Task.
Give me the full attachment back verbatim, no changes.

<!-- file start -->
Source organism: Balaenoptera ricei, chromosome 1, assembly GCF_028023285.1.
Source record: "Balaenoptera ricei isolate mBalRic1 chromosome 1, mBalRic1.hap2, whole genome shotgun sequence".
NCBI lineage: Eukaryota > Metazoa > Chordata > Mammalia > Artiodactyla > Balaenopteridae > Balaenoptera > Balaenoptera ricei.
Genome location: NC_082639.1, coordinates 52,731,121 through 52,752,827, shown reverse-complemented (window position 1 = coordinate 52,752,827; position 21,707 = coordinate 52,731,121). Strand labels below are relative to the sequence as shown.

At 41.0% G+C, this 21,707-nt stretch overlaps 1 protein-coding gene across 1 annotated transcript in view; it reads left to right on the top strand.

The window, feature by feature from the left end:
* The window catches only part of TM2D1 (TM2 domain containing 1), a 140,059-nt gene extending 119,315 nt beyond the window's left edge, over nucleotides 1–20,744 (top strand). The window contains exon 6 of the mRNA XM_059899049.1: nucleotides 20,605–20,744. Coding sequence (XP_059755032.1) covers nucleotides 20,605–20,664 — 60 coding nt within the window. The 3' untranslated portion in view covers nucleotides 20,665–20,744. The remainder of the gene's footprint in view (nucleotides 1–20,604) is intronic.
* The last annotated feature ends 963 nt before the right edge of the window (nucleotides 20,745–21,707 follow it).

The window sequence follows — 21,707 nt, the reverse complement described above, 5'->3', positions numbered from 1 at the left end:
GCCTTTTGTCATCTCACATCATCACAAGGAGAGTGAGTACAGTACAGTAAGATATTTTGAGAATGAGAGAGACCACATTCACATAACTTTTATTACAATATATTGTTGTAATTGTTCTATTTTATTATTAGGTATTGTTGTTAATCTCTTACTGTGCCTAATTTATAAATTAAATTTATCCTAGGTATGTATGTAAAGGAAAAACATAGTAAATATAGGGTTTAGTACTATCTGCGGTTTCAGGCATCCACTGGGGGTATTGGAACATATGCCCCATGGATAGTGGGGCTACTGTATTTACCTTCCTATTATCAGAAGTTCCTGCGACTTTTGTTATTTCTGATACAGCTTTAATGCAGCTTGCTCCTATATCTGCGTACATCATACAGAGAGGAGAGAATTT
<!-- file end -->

Source organism: Balaenoptera ricei, chromosome 1, assembly GCF_028023285.1.
Source record: "Balaenoptera ricei isolate mBalRic1 chromosome 1, mBalRic1.hap2, whole genome shotgun sequence".
NCBI lineage: Eukaryota > Metazoa > Chordata > Mammalia > Artiodactyla > Balaenopteridae > Balaenoptera > Balaenoptera ricei.
Genome location: NC_082639.1, coordinates 52,731,121 through 52,752,827, shown reverse-complemented (window position 1 = coordinate 52,752,827; position 21,707 = coordinate 52,731,121). Strand labels below are relative to the sequence as shown.

At 41.0% G+C, this 21,707-nt stretch overlaps 1 protein-coding gene across 1 annotated transcript in view; it reads left to right on the top strand.

The window, feature by feature from the left end:
* The window catches only part of TM2D1 (TM2 domain containing 1), a 140,059-nt gene extending 119,315 nt beyond the window's left edge, over nucleotides 1–20,744 (top strand). The window contains exon 6 of the mRNA XM_059899049.1: nucleotides 20,605–20,744. Coding sequence (XP_059755032.1) covers nucleotides 20,605–20,664 — 60 coding nt within the window. The 3' untranslated portion in view covers nucleotides 20,665–20,744. The remainder of the gene's footprint in view (nucleotides 1–20,604) is intronic.
* The last annotated feature ends 963 nt before the right edge of the window (nucleotides 20,745–21,707 follow it).

The window sequence follows — 21,707 nt, the reverse complement described above, 5'->3', positions numbered from 1 at the left end:
GCCTTTTGTCATCTCACATCATCACAAGGAGAGTGAGTACAGTACAGTAAGATATTTTGAGAATGAGAGAGACCACATTCACATAACTTTTATTACAATATATTGTTGTAATTGTTCTATTTTATTATTAGGTATTGTTGTTAATCTCTTACTGTGCCTAATTTATAAATTAAATTTATCCTAGGTATGTATGTAAAGGAAAAACATAGTAAATATAGGGTTTAGTACTATCTGCGGTTTCAGGCATCCACTGGGGGTATTGGAACATATGCCCCATGGATAGTGGGGCTACTGTATTTACCTTCCTATTATCAGAAGTTCCTGCGACTTTTGTTATTTCTGATACAGCTTTAATGCAGCTTGCTCCTATATCTGCGTACATCATACAGAGAGGAGAGAATTT